Finance Your Super Superannuation reforms in doubt as crossbenchers voice discontent
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Superannuation reforms in doubt as crossbenchers voice discontent

Warringah MP Zali Steggall is one of several backbenchers to oppose parts of the reform package. Photo: AAP
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The Morrison government faces an uphill battle passing its controversial Your Future, Your Super bill after a string of crossbench MPs publicly opposed the reforms.

Former Liberal MP Craig Kelly’s defection to the cross bench in February means the Coalition has just 75 votes in the 151-seat House of Representatives after taking into account the speaker, Tony Smith, who must support the status quo.

That means the Morrison government needs the vote of at least one crossbench MP to pass the legislation through the lower house.

And many have already said they would reject the bill in its current form.

The main sticking point is the ‘directions power’ in the bill that would allow the Treasurer to cancel any investment made by a super fund if he deemed it contrary to the national interest – even if it was in the best financial interests of members.

Described by Labor and industry lobbyists as an “investment kill switch”, the measure has been criticised for creating sovereign risk and discouraging overseas investors from investing in partnership with superannuation funds. And that could lead to lower returns for members.

On Monday evening, Mr Kelly told The Australian Financial Review he believed the measure was one of several in the bill that were “contrary to Liberal Party values”.

Fellow crossbench MP Bob Katter said he “absolutely” agreed with those sentiments in an interview with The New Daily on Tuesday.

“Josh is one of the greatest pro-free market men in the Parliament … and so it’s very ironic that he’s putting in the complete antithesis [to this],” Mr Katter said.

The Queensland MP said he was also concerned with the government’s plan to “staple” Australians throughout their career to their first super fund.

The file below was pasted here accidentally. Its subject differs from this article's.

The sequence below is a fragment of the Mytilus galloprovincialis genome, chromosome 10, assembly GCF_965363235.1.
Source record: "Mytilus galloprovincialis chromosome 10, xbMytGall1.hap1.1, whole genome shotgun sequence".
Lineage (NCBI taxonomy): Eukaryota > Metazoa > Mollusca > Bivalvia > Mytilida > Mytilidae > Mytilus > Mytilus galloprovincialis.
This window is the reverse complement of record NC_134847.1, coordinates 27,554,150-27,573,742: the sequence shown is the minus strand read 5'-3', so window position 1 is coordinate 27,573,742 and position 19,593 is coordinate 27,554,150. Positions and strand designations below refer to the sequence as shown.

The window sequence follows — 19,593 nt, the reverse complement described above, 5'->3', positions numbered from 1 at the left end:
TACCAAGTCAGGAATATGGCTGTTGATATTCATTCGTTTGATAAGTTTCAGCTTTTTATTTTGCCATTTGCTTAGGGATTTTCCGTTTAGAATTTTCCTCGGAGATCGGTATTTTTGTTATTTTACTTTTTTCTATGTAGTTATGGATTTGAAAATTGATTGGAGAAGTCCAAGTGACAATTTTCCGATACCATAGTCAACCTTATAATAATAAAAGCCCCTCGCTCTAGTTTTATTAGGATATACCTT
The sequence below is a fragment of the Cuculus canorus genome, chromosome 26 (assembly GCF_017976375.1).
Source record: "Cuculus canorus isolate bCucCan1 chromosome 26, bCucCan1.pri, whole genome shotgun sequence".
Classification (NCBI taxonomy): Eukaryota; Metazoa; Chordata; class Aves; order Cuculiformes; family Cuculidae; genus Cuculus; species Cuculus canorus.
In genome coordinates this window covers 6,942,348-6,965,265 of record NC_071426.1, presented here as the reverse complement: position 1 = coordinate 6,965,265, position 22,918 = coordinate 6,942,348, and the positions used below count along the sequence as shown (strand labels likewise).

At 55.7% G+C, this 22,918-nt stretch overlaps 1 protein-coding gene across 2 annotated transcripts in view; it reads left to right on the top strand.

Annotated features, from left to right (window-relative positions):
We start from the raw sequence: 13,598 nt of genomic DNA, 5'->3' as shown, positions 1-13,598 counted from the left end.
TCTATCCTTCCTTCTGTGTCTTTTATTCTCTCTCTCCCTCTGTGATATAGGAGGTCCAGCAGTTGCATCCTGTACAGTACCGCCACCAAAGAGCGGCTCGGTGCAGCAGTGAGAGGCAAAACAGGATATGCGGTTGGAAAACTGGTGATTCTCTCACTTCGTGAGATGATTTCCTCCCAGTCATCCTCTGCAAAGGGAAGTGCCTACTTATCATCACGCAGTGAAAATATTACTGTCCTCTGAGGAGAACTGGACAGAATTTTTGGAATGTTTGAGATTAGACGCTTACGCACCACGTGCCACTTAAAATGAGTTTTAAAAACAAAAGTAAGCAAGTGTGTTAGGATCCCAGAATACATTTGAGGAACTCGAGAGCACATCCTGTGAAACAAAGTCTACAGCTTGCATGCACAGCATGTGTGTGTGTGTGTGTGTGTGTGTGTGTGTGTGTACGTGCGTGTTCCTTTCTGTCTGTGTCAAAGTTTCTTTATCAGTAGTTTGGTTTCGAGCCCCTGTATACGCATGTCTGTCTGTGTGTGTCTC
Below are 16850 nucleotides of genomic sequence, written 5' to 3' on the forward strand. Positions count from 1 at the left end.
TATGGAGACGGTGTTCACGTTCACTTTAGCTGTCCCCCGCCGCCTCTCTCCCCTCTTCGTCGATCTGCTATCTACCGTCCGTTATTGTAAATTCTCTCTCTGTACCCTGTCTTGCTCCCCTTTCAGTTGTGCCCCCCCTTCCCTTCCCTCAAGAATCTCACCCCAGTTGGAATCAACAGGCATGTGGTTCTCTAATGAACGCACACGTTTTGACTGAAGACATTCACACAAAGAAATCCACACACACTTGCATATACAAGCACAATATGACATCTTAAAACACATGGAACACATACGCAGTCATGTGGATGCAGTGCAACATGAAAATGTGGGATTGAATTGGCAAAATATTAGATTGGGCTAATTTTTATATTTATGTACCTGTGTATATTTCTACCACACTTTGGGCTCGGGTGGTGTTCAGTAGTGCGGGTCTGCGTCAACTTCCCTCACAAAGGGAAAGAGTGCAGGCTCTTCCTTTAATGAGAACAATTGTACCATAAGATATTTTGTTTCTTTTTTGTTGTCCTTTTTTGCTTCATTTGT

Queensland MP Bob Katter said the proposed reforms would give the Treasurer too much power. Photo: AAP

Mr Katter said the measure was well intentioned, with the government aiming to save members from paying fees on multiple accounts, but would leave many Australians languishing in dud funds as “the average person” does not keep a close eye on their superannuation accounts.

“The outcome is very negative,” he said.

The New Daily contacted every crossbench MP to find out where they stood on the reforms currently before Parliament.

Most were concerned about the Treasurer’s proposed power to cancel super fund investments, while some said they were still working through the detail of the bill.

Independent Member for Warringah Zali Steggall told The New Daily she was opposed to the directions power and was “in active discussions with the minister” over her proposed amendments to remove it from the legislation.

“I am strongly against the inclusion of the directions power in Your Future, Your Super Bill as it introduces uncertainty and inappropriate intervention in the market,” she said.

Helen Haines, the independent Member for Indi, Victoria, expressed similar concerns, while representatives for independent MPs Andrew Wilkie and Rebekha Sharkie said they were both still considering their position.

Neither The Greens nor Labor support the bill.

Labor superannuation spokesman Stephen Jones says the government’s reforms will create “sovereign risk”. Photo: AAP

The Morrison government has made two major changes to the original bill introduced in 2020 – incorporating admin fees into its annual performance reviews and changing its performance benchmark to include investments in unlisted property and infrastructure.

But the annual reviews still exclude one in three superannuation funds, and the introduction of a new ‘Best Financial Interests Duty’ could require funds to conduct an analysis of every line item of expenditure they incur, including spending on stationery items or travel.

This is because the measure has no “materiality threshold” and flips the evidentiary burden of proof, so that funds have to prove their spending is in line with members best interests’ rather than requiring regulators to prove the opposite.

Members of the superannuation industry told a Senate committee in April that this would lead to higher costs for members as funds would have to carry out additional compliance “without any corresponding benefit”.

The New Daily is owned by Industry Super Holdings